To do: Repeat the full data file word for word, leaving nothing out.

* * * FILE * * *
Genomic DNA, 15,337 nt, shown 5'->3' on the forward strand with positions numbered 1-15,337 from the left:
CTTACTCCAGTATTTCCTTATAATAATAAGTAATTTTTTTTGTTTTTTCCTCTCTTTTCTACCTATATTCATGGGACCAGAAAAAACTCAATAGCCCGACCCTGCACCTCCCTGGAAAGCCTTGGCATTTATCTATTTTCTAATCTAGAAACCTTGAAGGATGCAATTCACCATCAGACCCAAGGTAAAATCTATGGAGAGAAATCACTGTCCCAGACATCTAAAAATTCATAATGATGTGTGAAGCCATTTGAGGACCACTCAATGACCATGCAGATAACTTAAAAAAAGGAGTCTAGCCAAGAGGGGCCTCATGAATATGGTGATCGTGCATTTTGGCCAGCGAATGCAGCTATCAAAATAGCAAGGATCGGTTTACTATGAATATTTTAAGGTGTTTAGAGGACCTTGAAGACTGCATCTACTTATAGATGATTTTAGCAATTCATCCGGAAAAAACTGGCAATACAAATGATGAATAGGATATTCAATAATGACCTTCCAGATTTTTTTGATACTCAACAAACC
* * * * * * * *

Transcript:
Genomic DNA, 15,337 nt, shown 5'->3' on the forward strand with positions numbered 1-15,337 from the left:
CTTACTCCAGTATTTCCTTATAATAATAAGTAATTTTTTTTGTTTTTTCCTCTCTTTTCTACCTATATTCATGGGACCAGAAAAAACTCAATAGCCCGACCCTGCACCTCCCTGGAAAGCCTTGGCATTTATCTATTTTCTAATCTAGAAACCTTGAAGGATGCAATTCACCATCAGACCCAAGGTAAAATCTATGGAGAGAAATCACTGTCCCAGACATCTAAAAATTCATAATGATGTGTGAAGCCATTTGAGGACCACTCAATGACCATGCAGATAACTTAAAAAAAGGAGTCTAGCCAAGAGGGGCCTCATGAATATGGTGATCGTGCATTTTGGCCAGCGAATGCAGCTATCAAAATAGCAAGGATCGGTTTACTATGAATATTTTAAGGTGTTTAGAGGACCTTGAAGACTGCATCTACTTATAGATGATTTTAGCAATTCATCCGGAAAAAACTGGCAATACAAATGATGAATAGGATATTCAATAATGACCTTCCAGATTTTTTTGATACTCAACAAACC